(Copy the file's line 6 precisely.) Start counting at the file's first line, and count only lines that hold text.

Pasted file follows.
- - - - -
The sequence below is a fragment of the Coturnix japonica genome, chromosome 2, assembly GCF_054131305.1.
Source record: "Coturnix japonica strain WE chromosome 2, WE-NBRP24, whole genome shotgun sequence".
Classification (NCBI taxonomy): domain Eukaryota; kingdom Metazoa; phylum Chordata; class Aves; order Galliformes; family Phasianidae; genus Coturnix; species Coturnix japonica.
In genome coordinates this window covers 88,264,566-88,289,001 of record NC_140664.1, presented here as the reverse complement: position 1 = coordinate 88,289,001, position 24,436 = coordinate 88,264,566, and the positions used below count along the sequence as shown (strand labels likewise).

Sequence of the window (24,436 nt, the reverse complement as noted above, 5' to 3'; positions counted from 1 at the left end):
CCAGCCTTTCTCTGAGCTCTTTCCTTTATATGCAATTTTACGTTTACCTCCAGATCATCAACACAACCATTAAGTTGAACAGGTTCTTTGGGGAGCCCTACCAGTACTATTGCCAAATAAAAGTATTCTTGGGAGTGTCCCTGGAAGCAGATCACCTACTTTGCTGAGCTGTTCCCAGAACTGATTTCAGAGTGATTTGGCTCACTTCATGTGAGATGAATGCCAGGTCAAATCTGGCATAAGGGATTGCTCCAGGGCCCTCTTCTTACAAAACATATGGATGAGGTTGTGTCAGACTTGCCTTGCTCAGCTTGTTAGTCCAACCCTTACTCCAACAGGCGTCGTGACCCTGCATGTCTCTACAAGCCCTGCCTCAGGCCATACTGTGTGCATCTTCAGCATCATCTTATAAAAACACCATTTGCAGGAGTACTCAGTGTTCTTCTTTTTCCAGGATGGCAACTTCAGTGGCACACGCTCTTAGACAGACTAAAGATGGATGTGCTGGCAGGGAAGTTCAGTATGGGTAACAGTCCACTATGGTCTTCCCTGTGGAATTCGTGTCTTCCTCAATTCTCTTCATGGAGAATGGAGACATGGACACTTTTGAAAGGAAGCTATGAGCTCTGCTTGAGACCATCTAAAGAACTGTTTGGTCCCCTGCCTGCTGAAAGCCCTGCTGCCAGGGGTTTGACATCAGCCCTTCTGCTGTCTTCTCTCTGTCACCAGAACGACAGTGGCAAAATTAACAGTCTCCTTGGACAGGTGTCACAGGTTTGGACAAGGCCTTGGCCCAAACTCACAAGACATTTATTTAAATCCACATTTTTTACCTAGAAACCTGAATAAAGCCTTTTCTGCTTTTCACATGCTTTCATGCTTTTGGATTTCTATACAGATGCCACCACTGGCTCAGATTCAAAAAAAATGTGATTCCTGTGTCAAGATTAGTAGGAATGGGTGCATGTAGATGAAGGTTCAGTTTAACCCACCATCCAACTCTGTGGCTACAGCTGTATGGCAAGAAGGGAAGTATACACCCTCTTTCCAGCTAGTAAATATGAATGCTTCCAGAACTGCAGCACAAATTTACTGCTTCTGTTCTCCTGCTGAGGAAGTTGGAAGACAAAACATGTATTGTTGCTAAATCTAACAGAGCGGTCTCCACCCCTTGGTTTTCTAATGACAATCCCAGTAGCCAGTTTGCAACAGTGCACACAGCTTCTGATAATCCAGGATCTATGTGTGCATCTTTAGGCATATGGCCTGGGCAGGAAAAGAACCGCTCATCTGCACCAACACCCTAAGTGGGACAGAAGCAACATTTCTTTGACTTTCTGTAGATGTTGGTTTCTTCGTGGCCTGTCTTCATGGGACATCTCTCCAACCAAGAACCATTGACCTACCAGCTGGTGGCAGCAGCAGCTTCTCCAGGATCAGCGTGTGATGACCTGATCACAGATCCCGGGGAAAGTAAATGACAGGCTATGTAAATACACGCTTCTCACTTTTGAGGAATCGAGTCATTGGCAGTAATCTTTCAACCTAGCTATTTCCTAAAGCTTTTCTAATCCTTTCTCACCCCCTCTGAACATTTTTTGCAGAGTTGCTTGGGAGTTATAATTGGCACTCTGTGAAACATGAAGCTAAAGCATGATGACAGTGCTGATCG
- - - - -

CCAGCCTTTCTCTGAGCTCTTTCCTTTATATGCAATTTTACGTTTACCTCCAGATCATCAACACAACCATTAAGTTGAACAGGTTCTTTGGGGAGCCCTACCAGTACTATTGCCAAATAAAAGTATTCTTGGGAGTGTCCCTGGAAGCAGATCACCTACTTTGCTGAGCTGTTCCCAGAACTGATTTCAGAGTGATTTGGCTCACTTCATGTGAGATGAATGCCAGGTCAAATCTGGCATAAGGGATTGCTCCAGGGCCCTCTTCTTACAAAACATATGGATGAGGTTGTGTCAGACTTGCCTTGCTCAGCTTGTTAGTCCAACCCTTACTCCAACAGGCGTCGTGACCCTGCATGTCTCTACAAGCCCTGCCTCAGGCCATACTGTGTGCATCTTCAGCATCATCTTATAAAAACACCATTTGCAGGAGTACTCAGTGTTCTTCTTTTTCCAGGATGGCAACTTCAGTGGCACACGCTCTTAGACAGACTAAAGATGGATGTGCTGGCAGGGAAGTTCAGTATGGGTAACAGTCCACTATGGTCTTCCCTGTGGAATTCGTGTCTTCCTCAATTCTCTTCATGGAGAATGGAGACATGGACACTTTTGAAAGGAAGCTATGAGCTCTGCTTGAGACCATCTAAAGAACTGTTTGGTCCCCTGCCTGCTGAAAGCCCTGCTGCCAGGGGTTTGACATCAGCCCTTCTGCTGTCTTCTCTCTGTCACCAGAACGACAGTGGCAAAATTAACAGTCTCCTTGGACAGGTGTCACAGGTTTGGACAAGGCCTTGGCCCAAACTCACAAGACATTTATTTAAATCCACATTTTTTACCTAGAAACCTGAATAAAGCCTTTTCTGCTTTTCACATGCTTTCATGCTTTTGGATTTCTATACAGATGCCACCACTGGCTCAGATTCAAAAAAAATGTGATTCCTGTGTCAAGATTAGTAGGAATGGGTGCATGTAGATGAAGGTTCAGTTTAACCCACCATCCAACTCTGTGGCTACAGCTGTATGGCAAGAAGGGAAGTATACACCCTCTTTCCAGCTAGTAAATATGAATGCTTCCAGAACTGCAGCACAAATTTACTGCTTCTGTTCTCCTGCTGAGGAAGTTGGAAGACAAAACATGTATTGTTGCTAAATCTAACAGAGCGGTCTCCACCCCTTGGTTTTCTAATGACAATCCCAGTAGCCAGTTTGCAACAGTGCACACAGCTTCTGATAATCCAGGATCTATGTGTGCATCTTTAGGCATATGGCCTGGGCAGGAAAAGAACCGCTCATCTGCACCAACACCCTAAGTGGGACAGAAGCAACATTTCTTTGACTTTCTGTAGATGTTGGTTTCTTCGTGGCCTGTCTTCATGGGACATCTCTCCAACCAAGAACCATTGACCTACCAGCTGGTGGCAGCAGCAGCTTCTCCAGGATCAGCGTGTGATGACCTGATCACAGATCCCGGGGAAAGTAAATGACAGGCTATGTAAATACACGCTTCTCACTTTTGAGGAATCGAGTCATTGGCAGTAATCTTTCAACCTAGCTATTTCCTAAAGCTTTTCTAATCCTTTCTCACCCCCTCTGAACATTTTTTGCAGAGTTGCTTGGGAGTTATAATTGGCACTCTGTGAAACATGAAGCTAAAGCATGATGACAGTGCTGATCG